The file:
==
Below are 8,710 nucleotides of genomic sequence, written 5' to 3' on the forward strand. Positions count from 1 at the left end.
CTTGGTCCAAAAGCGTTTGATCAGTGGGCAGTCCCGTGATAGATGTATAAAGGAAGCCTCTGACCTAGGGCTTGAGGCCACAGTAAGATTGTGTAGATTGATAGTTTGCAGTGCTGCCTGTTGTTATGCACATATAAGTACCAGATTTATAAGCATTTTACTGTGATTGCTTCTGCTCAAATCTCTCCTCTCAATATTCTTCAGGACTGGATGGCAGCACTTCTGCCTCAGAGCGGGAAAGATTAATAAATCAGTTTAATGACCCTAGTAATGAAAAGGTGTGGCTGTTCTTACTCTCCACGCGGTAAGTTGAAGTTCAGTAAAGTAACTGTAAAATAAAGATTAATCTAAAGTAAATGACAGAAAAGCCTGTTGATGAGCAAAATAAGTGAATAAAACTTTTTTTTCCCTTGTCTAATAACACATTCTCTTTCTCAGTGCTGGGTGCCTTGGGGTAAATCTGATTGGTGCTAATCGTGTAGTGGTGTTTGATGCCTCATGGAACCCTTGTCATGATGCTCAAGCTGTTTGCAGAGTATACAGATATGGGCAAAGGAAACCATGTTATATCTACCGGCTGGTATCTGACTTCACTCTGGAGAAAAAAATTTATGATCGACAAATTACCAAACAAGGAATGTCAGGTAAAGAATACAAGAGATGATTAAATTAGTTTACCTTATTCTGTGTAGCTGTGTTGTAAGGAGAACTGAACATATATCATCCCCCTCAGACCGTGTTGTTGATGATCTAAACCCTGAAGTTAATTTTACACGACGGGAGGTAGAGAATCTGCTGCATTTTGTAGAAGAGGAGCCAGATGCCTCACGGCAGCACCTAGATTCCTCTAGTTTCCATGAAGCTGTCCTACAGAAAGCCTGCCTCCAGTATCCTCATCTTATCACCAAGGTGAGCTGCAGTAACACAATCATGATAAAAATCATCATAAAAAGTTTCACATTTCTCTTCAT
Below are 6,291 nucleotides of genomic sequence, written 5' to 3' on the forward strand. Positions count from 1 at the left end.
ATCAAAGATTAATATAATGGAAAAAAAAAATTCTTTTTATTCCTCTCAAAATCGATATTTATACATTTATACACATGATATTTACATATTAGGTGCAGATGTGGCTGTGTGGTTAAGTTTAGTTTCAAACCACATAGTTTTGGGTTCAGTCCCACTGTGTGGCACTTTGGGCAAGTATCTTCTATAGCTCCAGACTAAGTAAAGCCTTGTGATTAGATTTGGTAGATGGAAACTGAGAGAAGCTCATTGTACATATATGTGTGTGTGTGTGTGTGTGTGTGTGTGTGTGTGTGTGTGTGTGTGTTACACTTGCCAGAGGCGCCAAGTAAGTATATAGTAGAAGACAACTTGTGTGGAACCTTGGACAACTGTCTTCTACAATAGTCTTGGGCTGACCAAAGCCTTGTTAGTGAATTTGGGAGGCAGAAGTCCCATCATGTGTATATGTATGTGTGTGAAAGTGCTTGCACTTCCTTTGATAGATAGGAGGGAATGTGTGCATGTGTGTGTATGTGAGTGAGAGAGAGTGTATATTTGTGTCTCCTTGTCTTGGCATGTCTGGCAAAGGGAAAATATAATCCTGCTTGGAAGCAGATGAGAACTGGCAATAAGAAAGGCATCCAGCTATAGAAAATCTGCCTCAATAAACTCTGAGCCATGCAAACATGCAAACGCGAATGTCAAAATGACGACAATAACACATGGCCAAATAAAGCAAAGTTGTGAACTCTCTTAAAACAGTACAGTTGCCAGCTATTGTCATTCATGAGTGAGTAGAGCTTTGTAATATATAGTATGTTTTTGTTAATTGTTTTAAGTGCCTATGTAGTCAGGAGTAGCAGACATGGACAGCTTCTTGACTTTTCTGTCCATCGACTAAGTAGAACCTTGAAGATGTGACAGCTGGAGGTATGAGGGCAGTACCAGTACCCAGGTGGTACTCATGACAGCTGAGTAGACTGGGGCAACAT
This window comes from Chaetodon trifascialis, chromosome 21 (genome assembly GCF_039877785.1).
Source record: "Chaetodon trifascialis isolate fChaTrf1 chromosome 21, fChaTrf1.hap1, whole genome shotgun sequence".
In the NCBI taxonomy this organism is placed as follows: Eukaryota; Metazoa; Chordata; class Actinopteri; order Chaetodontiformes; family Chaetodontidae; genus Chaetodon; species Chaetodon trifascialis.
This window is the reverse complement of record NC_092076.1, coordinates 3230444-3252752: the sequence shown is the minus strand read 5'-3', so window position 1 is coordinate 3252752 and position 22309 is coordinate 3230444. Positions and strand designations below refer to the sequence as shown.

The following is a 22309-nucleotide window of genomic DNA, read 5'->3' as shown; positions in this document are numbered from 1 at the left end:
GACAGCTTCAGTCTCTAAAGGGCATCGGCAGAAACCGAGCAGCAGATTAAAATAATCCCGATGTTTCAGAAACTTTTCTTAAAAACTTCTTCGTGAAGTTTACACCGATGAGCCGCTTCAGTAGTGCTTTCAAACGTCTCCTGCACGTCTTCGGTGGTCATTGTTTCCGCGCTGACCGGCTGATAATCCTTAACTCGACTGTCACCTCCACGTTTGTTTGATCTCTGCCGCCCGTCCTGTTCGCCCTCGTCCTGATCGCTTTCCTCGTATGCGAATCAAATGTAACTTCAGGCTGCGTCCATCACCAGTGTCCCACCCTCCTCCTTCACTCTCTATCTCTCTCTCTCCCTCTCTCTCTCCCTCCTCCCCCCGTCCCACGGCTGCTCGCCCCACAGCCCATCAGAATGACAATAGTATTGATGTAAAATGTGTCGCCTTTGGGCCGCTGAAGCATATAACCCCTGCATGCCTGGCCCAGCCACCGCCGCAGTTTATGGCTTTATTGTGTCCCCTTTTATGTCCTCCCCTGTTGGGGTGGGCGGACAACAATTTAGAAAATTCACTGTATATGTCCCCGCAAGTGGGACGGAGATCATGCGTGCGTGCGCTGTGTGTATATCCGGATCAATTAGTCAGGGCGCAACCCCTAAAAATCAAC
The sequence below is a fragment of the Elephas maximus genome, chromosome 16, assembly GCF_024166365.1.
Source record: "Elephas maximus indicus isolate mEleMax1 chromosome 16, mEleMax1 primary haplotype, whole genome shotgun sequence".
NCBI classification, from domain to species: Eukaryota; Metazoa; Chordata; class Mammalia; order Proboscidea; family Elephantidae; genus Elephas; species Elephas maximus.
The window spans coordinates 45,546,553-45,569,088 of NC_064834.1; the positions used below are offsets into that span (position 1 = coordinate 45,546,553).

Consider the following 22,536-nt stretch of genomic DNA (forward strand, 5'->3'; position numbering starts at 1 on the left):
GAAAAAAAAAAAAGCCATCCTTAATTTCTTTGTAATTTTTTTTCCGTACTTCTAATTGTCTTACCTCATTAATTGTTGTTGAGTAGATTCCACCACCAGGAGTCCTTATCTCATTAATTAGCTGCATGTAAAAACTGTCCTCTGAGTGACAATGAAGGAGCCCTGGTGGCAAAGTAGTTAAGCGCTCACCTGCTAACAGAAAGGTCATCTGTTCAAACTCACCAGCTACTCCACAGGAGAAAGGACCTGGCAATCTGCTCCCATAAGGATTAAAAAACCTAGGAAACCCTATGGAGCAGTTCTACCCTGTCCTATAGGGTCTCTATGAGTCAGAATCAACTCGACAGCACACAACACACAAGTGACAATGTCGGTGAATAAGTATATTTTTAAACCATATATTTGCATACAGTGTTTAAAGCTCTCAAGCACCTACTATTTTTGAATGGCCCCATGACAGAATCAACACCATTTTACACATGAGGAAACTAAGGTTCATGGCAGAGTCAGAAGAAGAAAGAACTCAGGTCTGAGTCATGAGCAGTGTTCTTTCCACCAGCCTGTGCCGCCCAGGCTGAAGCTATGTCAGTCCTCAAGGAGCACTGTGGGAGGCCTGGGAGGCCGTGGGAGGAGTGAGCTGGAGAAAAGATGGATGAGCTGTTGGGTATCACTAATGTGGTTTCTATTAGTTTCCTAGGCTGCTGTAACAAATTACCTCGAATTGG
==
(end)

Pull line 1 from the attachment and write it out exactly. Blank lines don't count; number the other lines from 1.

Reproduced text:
Below are 8,710 nucleotides of genomic sequence, written 5' to 3' on the forward strand. Positions count from 1 at the left end.